Walt Disney spent $170 million to produce Alice Through the Looking Glass, a sequel to the 2010 film that the media giant hopes will turn into yet another blockbuster. While millions more will be spent to advertise the film, one surprising partnership is giving the film a big publicity push before it hits theaters nationwide this weekend.
That partnership is with HSN (HSNI), commonly known as the Home Shopping Network.
The lifestyle retailer is currently in the middle of an Alice-themed 72-hour marathon marketing bonanza, which kicked off late on May 23 and runs through midnight on May 26. Featuring around 40 designers and brands with collections containing more than 300 products, HSN is selling Alice-inspired beauty products, fashion, home goods and jewelry. The partnership spans all of HSN’s shopping programs, including television, digital and mobile channels. While Disney will get a cut of any merchandise with ties to the film, perhaps just as importantly, the its movie is getting a ton of visibility on HSN’s website and TV channel. (Given that the movie has gotten poor reviews from critics so far, that kind of push is especially helpful to Disney.)
“This film is a merchant’s dream. It is so beautiful and you can be inspired,” said HSN Inc. Chief Executive Mindy Grossman in a recent interview with Fortune.
Grossman, CEO of HSN for the past decade, has spearheaded a move by the brand to embrace Hollywood as a way to sell movie-inspired consumer goods around the time big blockbusters land in theaters. Because HSN makes these movie partnerships an “event,” Grossman argues they are bigger and bolder than a traditional licensing arrangement – a fee that consumer goods makers would pay to make gear tied to a film property.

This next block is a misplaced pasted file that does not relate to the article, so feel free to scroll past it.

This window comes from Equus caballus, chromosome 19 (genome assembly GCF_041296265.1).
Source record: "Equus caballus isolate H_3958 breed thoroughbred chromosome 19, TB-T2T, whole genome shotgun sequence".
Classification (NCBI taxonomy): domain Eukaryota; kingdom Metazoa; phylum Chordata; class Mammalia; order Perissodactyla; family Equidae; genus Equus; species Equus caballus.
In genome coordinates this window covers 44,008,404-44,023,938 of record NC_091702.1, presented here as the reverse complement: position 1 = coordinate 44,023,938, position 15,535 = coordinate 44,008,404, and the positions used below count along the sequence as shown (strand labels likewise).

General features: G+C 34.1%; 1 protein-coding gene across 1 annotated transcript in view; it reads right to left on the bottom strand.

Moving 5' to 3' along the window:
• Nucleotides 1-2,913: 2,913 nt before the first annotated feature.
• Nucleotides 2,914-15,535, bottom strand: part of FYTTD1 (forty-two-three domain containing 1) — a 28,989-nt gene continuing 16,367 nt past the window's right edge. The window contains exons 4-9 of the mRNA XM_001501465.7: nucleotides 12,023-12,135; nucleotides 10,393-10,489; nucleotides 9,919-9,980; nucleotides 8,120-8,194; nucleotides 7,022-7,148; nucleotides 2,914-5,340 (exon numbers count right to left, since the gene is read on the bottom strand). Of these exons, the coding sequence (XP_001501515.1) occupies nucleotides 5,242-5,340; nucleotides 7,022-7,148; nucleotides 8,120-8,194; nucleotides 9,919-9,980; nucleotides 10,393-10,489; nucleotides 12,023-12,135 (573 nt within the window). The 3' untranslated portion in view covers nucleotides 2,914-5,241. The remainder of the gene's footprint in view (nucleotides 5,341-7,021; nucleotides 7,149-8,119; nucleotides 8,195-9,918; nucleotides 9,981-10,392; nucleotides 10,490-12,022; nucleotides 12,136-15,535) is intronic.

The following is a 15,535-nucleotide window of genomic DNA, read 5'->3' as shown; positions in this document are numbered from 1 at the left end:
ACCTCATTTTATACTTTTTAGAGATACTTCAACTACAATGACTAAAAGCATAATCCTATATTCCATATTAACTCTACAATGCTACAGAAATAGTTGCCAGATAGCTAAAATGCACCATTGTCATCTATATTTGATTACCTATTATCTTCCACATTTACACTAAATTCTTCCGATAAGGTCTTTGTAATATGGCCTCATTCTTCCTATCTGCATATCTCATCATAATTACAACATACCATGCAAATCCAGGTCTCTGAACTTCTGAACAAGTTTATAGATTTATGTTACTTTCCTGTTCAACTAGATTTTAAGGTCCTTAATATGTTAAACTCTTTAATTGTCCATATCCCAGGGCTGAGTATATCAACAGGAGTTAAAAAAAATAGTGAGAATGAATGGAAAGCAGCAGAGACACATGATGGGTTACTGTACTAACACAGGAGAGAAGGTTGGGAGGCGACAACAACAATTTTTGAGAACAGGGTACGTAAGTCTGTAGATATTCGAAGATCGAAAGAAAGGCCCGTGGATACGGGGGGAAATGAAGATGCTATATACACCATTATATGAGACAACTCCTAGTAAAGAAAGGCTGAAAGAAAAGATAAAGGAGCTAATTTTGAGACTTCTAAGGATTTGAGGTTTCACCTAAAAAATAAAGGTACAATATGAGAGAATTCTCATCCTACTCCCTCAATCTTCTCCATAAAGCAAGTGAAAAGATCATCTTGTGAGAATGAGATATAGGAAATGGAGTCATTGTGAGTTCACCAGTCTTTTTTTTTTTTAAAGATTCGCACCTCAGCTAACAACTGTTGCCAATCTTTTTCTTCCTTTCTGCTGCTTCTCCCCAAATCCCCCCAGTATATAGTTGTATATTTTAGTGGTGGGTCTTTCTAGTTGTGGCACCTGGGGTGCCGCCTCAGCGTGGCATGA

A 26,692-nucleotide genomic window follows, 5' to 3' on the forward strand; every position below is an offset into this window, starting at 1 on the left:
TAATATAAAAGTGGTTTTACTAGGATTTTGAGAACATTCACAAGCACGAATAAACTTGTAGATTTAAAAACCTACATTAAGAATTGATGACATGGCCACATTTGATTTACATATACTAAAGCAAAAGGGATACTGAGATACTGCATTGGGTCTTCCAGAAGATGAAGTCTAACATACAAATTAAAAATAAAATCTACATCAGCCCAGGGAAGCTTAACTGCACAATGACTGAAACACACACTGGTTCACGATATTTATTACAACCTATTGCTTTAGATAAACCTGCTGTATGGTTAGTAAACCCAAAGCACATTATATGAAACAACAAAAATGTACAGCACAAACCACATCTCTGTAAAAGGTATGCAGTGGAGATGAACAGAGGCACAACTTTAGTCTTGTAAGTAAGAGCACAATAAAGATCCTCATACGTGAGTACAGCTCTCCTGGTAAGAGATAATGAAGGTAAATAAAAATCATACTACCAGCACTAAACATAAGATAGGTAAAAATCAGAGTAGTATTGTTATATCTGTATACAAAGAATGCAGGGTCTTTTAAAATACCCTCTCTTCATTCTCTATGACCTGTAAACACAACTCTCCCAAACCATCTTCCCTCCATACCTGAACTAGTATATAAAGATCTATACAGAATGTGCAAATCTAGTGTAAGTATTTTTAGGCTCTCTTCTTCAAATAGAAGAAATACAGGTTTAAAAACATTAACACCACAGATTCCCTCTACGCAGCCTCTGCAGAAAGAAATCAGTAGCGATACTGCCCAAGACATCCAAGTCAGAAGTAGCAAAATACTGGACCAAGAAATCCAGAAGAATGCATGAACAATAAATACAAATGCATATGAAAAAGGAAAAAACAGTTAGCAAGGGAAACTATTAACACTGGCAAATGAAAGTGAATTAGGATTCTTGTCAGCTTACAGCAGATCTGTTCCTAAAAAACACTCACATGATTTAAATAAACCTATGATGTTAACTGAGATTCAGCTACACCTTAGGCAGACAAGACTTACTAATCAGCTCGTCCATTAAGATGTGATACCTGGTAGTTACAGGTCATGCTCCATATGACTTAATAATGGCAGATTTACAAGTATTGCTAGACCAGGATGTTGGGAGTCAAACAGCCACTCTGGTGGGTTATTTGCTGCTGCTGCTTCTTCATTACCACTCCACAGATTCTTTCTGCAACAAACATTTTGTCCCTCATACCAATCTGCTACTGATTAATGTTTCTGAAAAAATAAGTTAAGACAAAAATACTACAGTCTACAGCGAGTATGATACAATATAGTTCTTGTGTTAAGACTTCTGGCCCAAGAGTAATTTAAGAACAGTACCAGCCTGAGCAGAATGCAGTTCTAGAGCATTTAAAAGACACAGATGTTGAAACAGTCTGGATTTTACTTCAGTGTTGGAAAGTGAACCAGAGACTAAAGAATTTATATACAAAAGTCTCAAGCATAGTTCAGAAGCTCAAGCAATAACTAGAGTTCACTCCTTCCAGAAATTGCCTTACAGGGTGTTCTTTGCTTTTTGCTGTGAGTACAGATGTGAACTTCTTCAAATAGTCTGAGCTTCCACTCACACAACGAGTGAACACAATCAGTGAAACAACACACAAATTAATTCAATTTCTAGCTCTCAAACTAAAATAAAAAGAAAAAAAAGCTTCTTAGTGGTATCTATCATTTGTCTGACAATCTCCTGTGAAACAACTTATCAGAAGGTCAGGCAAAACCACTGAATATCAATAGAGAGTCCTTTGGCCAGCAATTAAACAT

She said HSN more boldly sees film, as well as music and gaming, as “experiences.” And Grossman believes shoppers are more inclined today to buy products that evoke a story.
“We are always focused on how can we differentiate ourselves,” Grossman said. “In today’s world, where people are gravitating toward experiences, it is even more important.”
The retailer has employed this strategy for the past six years, starting with the Julia Roberts film Eat, Pray Love. After working with Sony on that first project, HSN has since worked many of Hollywood’s biggest studios, including Disney (DIS), Lions Gate Entertainment (LGF), and 21st Century Fox (FOX).
HSN picks one big project each year – this year it is Alice – though it doesn’t shy away from other studio partnerships when those opportunities arise. Earlier this year, HSN sold product tied to DreamWorks Animation’s (DWA) Kung Fu Panda 3.
Interestingly, as HSN has sought to embrace the world of film, it has found itself getting some free plugs in Hollywood movies. The brand was featured in 2016’s Mother’s Day and The Boss. HSN didn’t pay a fee to be featured in any of those films, which were both poorly reviewed but generated box office returns that exceeded their production budgets.
Under Grossman’s leadership, HSN continues to report annual sales gains even as many brick-and-mortar retailers have struggled to generate traffic to their stores and websites. HSN’s sales totaled $3.7 billion last year, up from $3.1 billion four years earlier. The company doesn’t disclose the sales generated from partnerships with Hollywood.
Much of the success can be attributed to women, who make up roughly 87% of the customer base and likely influence many of the purchases made by men. “We know we are reaching women,” Grossman said.
The retailer has made strives to be more relevant to younger shoppers by focusing on digital transactions, which now account for over 40% of the company’s business, as well as building closer ties to celebrities and tinkering with new technologies like selling goods via live streaming. She says more can be done to educate shoppers about what the HSN shopping experience looks like.
“We are a completely transformed business,” Grossman said. “But we can still educate [shoppers] on the change in what our experience is today. We have tremendous opportunities.”